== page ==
Meuret: New generations build on old values
Joseph Edward Meuret purchased a grain elevator in Brunswick in 1923 and ran it until his death 24 years later – leaving his wife, Katie, with four boys and two girls and many challenges and questions.
But there was no question about the business. The oldest boys – sophomores in high school, 16-year-old Lee and 15-year-old John – stepped up to keep the business in the family, sharing and helping each other at work and in the classroom.
"Things were simpler then. We grew up with a good work ethic, and we did it," said John, now 84, retired but still listed as president of Brunswick-based J.E. Meuret Grain Co., and a lifelong member of St. Ignatius Parish in Brunswick.
Now, John is a passer-of-the-torch for the family business to two of his sons, owner-managers Pat, vice president, and Jim, secretary-treasurer, as well as four grandsons – Pat’s sons John, James and Justin, and Jim’s son, Matt, who work for the company.
"It’s an ideal situation," said co-manager Jim. "It’s kind of what you hope for, when you get to maintain the business, make it better than it was, and then pass it on."
John’s five daughters – Pam, Michelle, Jacque, Julie and Kathy – who did not work directly in the business, have married and moved away from Brunswick. But three more of his sons worked for the company during high school and college before pursuing careers of their own: Michael in Norfolk, Kevin in St. Louis and Jeffrey in Omaha.
And the operation in Brunswick and other Meuret endeavors are based on faith, hard work, honesty and integrity, family members said.
"Faith plays a part in your life always, in all parts of your life," John said. "You don’t think about it … you just know what’s right."
John’s grandson James Meuret, an attorney for the multi-generation business operation, agreed, saying faith ties it all together.
WORD IS BOND
And that faith guides a business founded on and operated by following up words with deeds, family members said.
"The grain trade is a hand-shake business," said James. "I believe we are perceived as people who are good for their word."
Pat recalled one story about his father and his uncle Lee as they took over the business. An employee said the company bid too much for wheat from a relatively wealthy family, and the employee wanted to know how to handle the situation.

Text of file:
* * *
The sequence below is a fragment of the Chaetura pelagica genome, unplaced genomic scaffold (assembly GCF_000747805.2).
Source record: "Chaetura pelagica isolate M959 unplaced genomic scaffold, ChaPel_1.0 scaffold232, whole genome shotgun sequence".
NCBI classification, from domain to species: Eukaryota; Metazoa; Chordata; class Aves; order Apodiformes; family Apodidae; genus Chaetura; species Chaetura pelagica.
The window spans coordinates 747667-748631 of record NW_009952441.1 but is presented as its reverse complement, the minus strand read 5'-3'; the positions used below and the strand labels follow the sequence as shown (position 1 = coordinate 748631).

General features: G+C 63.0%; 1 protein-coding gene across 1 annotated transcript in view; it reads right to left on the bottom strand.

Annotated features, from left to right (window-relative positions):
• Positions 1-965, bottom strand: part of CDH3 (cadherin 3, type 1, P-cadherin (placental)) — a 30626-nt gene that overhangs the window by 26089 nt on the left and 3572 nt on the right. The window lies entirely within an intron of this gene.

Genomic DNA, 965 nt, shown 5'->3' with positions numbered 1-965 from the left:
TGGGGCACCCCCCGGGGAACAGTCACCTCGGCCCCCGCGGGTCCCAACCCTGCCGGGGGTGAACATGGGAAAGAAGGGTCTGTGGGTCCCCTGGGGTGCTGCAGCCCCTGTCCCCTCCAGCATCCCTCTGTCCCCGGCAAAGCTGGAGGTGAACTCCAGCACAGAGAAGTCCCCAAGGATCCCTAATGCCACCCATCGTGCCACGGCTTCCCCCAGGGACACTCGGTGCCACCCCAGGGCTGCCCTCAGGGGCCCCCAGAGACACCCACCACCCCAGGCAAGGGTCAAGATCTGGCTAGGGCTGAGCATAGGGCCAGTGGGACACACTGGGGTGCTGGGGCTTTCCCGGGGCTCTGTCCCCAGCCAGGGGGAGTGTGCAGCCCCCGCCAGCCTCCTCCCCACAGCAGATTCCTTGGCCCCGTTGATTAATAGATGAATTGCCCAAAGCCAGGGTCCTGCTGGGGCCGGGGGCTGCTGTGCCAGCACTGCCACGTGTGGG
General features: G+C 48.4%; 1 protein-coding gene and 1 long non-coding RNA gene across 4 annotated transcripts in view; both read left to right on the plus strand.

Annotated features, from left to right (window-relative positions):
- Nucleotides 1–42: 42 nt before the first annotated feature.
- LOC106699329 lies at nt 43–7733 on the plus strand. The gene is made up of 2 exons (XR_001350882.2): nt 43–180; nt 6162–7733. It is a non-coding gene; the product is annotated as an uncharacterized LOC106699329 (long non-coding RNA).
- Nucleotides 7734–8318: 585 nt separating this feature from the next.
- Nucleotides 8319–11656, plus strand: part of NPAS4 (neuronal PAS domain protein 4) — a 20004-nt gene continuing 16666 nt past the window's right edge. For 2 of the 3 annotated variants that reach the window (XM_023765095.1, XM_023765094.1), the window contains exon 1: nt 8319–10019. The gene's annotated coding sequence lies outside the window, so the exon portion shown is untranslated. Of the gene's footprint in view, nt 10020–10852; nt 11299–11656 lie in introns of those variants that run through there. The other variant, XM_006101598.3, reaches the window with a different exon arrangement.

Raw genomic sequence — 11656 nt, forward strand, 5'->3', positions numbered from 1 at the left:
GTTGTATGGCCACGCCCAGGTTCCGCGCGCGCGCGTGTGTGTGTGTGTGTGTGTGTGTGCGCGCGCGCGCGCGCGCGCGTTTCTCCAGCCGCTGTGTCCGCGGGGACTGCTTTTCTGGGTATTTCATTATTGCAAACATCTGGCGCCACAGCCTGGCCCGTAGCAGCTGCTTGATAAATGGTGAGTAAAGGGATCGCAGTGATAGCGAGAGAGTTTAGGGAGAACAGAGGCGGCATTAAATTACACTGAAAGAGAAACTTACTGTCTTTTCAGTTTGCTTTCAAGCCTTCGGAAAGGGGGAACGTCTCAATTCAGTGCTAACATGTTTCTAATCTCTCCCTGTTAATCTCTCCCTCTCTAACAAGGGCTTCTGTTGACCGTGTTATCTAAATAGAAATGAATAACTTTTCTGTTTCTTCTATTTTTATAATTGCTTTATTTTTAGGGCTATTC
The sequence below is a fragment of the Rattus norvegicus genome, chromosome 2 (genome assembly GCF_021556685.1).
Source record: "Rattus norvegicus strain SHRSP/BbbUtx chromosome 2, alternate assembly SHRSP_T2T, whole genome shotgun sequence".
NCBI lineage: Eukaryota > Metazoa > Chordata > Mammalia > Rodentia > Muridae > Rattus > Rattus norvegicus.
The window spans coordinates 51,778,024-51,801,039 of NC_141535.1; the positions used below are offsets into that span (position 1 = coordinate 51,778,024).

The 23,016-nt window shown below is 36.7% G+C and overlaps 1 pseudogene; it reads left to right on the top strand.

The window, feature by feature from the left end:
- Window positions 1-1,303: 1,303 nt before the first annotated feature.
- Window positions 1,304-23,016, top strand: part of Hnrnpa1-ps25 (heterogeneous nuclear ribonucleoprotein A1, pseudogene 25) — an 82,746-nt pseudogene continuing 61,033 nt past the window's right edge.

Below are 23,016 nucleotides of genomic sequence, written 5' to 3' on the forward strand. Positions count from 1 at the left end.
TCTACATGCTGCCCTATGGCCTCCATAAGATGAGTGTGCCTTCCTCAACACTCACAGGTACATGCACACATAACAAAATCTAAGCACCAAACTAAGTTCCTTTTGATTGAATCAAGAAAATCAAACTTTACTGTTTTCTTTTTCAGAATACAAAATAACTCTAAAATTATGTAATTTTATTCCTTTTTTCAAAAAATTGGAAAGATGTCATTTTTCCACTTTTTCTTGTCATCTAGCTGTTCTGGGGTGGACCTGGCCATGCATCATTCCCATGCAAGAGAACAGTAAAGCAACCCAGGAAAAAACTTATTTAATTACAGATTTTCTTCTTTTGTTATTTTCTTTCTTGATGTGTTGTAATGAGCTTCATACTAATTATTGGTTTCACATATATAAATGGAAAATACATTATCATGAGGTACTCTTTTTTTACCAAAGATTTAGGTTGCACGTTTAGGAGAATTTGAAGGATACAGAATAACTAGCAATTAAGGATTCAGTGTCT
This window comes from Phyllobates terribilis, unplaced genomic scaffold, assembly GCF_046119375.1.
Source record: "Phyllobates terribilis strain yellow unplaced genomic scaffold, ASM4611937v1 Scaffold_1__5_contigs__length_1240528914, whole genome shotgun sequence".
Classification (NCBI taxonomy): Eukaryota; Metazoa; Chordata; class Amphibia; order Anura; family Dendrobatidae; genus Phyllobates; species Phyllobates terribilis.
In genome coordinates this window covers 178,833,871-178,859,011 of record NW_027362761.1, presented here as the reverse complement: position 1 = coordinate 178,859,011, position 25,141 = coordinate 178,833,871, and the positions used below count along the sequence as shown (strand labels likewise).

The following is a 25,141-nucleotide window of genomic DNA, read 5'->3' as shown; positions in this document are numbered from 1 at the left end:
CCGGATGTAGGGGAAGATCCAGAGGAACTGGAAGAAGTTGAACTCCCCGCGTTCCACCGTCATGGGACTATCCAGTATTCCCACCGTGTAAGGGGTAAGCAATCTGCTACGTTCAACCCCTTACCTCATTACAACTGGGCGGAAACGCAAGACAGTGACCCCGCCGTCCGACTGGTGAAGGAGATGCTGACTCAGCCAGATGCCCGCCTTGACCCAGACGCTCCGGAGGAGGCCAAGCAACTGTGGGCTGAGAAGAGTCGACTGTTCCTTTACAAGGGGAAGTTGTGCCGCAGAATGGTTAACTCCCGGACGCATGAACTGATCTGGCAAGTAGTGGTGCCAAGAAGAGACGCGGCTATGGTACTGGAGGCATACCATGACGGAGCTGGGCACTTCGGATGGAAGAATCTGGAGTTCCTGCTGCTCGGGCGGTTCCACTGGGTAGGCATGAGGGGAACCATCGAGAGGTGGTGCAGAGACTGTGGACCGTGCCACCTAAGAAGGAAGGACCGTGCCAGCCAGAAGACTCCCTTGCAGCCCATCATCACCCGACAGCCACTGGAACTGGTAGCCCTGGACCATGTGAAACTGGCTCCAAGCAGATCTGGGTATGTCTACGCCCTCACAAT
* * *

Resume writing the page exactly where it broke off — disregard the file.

The reply: Pay as promised.
"Your word is your bond," Pat said. "Once you tell people you are going to do something, you do it, no matter the cost. And people will do business with you."
And it started early, when even through his own struggles, his grandfather thought about the needs of others, Pat said. During the Depression, as his grandfather traded coal, castor oil, whatever he could to "keep the wolf from the door," he remained generous, Pat said.
Talking about those Depression-era days, people would tell Pat there were times they couldn’t pay for the coal. "But my grandfather said, ‘Pay me when you can,’" Pat said.
John and Lee took over the business with trust and understanding as a base, and passed it on to their children and grandchildren, Pat said.
Lee Meuret left management of the business in 1955 to pursue a career in hospital management in North Dakota. But about that same time, another brother – Dick – stepped in with a degree in accounting and became an integral part of the operations until his retirement about 16 years ago. Still another brother, Joe, worked at the business from about 1955 to 1960.
LEARNING AND DOING
"Growing up, I had the opportunity to see my father and grandfather, uncle Jim and great-uncle Dick, work and be with each other every day," James said.
"It’s easy to take a look at working with family and say, ‘I’d never want to do that,’" he said. "But if you take care in making sure you go above and beyond in the business and in the relationships, you can make it work."
"We have always gone to church every Sunday," James said. "And these are the people you work with. That’s how we set the table" for the rest of the week, among family and in the community, he said.
The Meurets also volunteer at the parish, including John’s wife, Rosella, who helped raise their 10 children while still managing to teach kindergarten through eighth-graders in parish religious education; serve for years on the Altar Society, including as president; serve on the pastoral council, the Archdiocesan Council of Catholic Women (elected deanery president, province director for Nebraska and to the national board) and the archdiocesan Review Board for the protection of young people.
Even as he ran the family business, John showed up to switch on and turn off the church furnace each week for the parish’s one weekend Mass, as well as lector and usher at Mass and serve on the pastoral council. He also served on the Archbishop’s Committee for Development.
Growing up, two of the Meurets’ daughters – Pam and Jacque – played guitar and organ at Masses.
Pat and Jim, their wives, their children and their families, also volunteer at St. Ignatius as lectors and servers, extraordinary ministers of holy Communion, religious education teachers and music ministers.
Faith runs through their lives, John said.
"I don’t know that you separate your faith and your family life or anything else," he said. "It’s all down the one road."
Four generations of Meurets have built a company in Brunswick that has grown from a grain elevator to include three feed mills, located in Brunswick, Creighton and Ainsworth, and about a dozen grain elevators across north central and northeast Nebraska, holding and selling corn, soybeans and other crops. J.E. Meuret Grain Co. employs about 50 people.
In the 1980s, the company convinced Burlington Northern Santa Fe Railway, now BNSF Railway Co., to keep a branch line open from O’Neill to Sioux City, Iowa, assuring railroad officials that J.E. Meuret would bring enough business to merit the effort.
That rail line remains open today.